In the last blog post, we’ve talked about how Monte Carlo can solve the evaluation problem for a model-free environment.

But Monte Carlo has its downsides. It is not ideal when considering continuous sequences. For example what about the cooling system of a nuclear reactor. Maybe it’s just me… but it would be great if this would work day and night, seven days a week. No?

We would like to have an estimate about how good a state is *before* we actually run many different episodes. This makes a lot of sense for our nuclear reactor example, where we don’t want to wait until reaching the end state “extinction by explosion” of the episode before changing the value of a bad state is considered. …

In the previous blog post, we’ve used dynamic programming to find a solution for problems where the model of the environment is known by the agent. However, in real-world problems, the model is not always given. This is why making money on the stock market, for example, is so difficult. We don’t have complete information about the environment and have any idea about the transition probabilities in advance.

In this post, we will talk about how to use Montecarlo to solve the prediction/evaluation problem. By obtaining the value function without having an MDP.

In this post, we will use Monte-Carlo to evaluate policy *π *only.* *This means we are looking for the state-value function v_π(s) given policy *π. *It would work for the action-value function q_π(s) also, but for simplicity, we concentrate on v_π(s) here. …

In the last post, we were talking about some fundamentals of Reinforcement Learning and MDPs. Now, we are going to describe how to solve an MDP by finding the optimal policy using dynamic programming.

The environment for a *planning problem* is fully observable by an agent. A fully observable MDP, therefore, is the basis for solving planning problems.

E.g. during a game of poker where the agent sees the cards of all opponents and knows the order of all cards in the deck.

There are two cases of planning problems:

One of them is the *prediction problem*. Here the input is a fully observable MDP and a policy π. As output, we obtain the *state-value function v_π. *Having the value function we are able to evaluate the future for a given policy *π *now. We can say how good it will be to be in a state by following the policy *π.* …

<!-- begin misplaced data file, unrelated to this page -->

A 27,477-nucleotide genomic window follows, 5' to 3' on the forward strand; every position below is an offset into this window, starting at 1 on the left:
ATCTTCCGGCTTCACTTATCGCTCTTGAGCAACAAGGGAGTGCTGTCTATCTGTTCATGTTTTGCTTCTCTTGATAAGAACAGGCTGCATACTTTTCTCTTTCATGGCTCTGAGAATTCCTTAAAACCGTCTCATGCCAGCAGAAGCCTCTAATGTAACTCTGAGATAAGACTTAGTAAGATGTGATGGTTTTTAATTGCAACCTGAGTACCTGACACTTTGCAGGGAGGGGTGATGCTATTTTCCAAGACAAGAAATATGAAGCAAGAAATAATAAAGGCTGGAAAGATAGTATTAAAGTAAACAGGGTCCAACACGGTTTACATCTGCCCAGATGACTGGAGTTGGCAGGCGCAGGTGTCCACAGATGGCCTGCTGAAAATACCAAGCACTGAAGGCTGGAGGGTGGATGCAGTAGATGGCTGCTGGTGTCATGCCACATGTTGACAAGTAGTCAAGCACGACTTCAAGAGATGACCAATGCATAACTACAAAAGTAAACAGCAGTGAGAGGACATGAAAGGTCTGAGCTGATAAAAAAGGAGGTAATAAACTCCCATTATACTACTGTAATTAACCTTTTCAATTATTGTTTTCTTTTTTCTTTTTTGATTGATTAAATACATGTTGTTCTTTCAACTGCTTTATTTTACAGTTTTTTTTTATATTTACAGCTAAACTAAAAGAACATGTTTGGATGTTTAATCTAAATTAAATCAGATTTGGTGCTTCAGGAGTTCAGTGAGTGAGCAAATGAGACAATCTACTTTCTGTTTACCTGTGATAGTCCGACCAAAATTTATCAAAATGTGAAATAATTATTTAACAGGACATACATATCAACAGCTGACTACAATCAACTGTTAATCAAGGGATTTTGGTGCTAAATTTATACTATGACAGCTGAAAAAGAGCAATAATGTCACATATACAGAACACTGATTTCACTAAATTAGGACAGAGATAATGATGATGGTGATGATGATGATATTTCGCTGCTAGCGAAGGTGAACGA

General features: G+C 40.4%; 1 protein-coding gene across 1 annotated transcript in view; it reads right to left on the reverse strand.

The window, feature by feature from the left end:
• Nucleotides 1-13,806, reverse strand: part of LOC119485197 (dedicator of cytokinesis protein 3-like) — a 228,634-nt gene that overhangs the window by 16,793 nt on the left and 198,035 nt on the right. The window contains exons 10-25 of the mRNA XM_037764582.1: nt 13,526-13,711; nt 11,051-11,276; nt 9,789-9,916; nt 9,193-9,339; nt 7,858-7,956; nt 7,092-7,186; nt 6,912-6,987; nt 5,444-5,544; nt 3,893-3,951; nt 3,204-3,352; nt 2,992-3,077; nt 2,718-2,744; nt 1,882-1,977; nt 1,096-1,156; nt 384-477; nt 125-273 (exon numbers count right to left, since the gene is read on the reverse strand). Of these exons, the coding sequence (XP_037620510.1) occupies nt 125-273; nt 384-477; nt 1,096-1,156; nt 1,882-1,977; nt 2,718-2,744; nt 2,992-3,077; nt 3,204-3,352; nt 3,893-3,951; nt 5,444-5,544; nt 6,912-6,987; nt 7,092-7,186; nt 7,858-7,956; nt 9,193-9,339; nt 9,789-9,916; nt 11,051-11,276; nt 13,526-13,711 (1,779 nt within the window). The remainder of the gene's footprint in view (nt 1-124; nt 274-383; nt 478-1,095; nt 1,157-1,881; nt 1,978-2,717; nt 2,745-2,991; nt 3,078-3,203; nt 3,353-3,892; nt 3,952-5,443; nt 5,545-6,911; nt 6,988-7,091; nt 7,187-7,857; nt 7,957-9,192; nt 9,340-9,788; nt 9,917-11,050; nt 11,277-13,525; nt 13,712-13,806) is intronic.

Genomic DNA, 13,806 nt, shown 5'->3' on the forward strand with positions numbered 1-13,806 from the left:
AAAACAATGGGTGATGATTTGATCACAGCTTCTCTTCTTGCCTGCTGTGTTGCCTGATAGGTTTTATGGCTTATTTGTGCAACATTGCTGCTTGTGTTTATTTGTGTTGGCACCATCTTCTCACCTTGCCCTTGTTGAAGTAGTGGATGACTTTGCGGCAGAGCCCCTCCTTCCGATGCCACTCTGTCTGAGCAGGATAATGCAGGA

Reinforcement learning is based on the **reward hypothesis**.

All good can be described by the maximisation of the expected

cumulativereward

The word **cumulative **is important here because it allows an agent to take actions that generate a low reward but which probably lead to a higher reward in the long run.

Let’s think about an untrained person as our agent wanting to lose some weight. This person, let’s call him Mr Willy, has the choice of going to the gym or eating a whole cake every day.

Now, the immediate reward of going to the gym would be really low for Mr Willy, because it is hard work and not really enjoyable… and he is kinda lazy. …

Just head to npm and type in something like “datepicker”. You will see something like this:

`react-datepicker`

angular-datepicker

vue-datepicker

vue-**the-very-last**-datepicker

vue-**the-very-last**-datepicker-**v2**

...

A datepicker for every framework from Vue to Angular to React… This is a really common problem in the Javascript World.

Wouldn’t it be great to have** a single** datepicker which you can just use with every library or framework?

The technology behind web components allows you to create your own element natively, **without using any framework (!)**, in the browser and use it in your document just like any other HTML element as `<input>`

or `<button>`

This is a great advantage especially for creating elements which should be shared between projects where different frameworks are used or on projects where no complex framework is needed, but you still want to have some structure. …

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